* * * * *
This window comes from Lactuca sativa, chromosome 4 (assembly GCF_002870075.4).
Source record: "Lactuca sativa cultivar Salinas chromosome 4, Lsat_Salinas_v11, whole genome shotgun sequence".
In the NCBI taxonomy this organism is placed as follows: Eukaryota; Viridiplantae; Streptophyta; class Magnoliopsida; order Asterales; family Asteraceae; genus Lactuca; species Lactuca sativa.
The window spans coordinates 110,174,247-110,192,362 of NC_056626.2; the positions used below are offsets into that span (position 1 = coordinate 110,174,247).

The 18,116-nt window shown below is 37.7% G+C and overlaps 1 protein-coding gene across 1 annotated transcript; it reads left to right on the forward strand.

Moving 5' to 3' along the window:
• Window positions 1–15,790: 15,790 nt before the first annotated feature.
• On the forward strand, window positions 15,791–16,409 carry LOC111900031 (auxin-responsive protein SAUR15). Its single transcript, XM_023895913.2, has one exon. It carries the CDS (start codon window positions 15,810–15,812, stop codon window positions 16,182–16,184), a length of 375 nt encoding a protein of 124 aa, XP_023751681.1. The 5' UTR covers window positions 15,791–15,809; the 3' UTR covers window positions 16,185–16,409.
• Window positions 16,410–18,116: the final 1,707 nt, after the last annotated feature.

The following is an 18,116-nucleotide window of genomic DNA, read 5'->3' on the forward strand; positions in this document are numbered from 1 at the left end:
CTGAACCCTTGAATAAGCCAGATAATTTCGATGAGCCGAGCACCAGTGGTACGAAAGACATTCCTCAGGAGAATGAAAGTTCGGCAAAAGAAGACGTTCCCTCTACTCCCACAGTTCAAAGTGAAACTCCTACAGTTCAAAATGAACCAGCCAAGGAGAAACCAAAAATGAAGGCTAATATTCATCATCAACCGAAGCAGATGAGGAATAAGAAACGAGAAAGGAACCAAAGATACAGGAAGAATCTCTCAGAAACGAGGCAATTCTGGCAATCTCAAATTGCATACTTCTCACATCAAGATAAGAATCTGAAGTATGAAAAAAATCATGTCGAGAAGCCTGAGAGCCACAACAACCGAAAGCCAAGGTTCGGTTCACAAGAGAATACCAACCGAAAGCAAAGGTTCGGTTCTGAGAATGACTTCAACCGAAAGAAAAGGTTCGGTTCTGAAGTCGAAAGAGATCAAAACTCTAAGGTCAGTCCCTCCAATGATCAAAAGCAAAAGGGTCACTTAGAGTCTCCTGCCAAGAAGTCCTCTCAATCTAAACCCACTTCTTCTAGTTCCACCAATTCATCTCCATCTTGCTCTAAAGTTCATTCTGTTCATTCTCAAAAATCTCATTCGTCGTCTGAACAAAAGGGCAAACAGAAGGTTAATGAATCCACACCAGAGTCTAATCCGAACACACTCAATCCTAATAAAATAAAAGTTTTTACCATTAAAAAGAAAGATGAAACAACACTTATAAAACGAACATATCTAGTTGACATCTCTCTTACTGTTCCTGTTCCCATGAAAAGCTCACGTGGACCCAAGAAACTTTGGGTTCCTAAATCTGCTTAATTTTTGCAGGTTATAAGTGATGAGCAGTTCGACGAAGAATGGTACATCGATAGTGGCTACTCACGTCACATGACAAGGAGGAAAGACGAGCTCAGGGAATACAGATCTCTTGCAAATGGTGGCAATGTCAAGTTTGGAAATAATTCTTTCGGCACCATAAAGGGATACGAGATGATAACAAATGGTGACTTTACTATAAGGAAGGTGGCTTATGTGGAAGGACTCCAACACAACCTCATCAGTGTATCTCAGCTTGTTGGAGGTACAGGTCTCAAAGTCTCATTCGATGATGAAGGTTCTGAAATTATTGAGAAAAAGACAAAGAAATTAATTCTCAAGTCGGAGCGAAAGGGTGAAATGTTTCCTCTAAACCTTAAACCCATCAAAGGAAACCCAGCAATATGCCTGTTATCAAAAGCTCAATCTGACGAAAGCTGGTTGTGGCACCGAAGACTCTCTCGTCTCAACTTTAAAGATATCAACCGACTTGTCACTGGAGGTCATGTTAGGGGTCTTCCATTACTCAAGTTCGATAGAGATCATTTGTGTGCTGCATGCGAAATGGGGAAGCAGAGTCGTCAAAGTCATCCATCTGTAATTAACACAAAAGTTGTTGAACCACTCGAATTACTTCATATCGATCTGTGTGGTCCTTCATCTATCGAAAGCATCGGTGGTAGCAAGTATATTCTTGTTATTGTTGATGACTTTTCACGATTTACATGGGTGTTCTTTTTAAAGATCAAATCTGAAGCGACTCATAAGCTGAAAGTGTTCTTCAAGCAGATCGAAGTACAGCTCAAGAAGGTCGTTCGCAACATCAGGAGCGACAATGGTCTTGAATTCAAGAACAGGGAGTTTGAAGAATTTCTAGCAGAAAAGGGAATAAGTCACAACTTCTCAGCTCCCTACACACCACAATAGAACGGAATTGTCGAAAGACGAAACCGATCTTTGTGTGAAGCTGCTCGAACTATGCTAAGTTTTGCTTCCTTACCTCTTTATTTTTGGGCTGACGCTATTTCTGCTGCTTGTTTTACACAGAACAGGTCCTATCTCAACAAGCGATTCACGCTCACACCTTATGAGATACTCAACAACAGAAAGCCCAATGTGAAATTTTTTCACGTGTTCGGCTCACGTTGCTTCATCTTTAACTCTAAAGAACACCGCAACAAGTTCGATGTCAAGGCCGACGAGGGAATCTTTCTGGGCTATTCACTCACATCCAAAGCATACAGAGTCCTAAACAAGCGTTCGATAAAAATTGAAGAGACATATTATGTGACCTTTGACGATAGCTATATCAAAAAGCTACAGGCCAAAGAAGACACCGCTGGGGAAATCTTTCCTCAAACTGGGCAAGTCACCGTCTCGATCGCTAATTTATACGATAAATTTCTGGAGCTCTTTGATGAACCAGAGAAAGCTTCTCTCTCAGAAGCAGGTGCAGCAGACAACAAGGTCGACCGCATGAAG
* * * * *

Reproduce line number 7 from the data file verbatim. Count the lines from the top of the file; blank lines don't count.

• Window positions 1–15,790: 15,790 nt before the first annotated feature.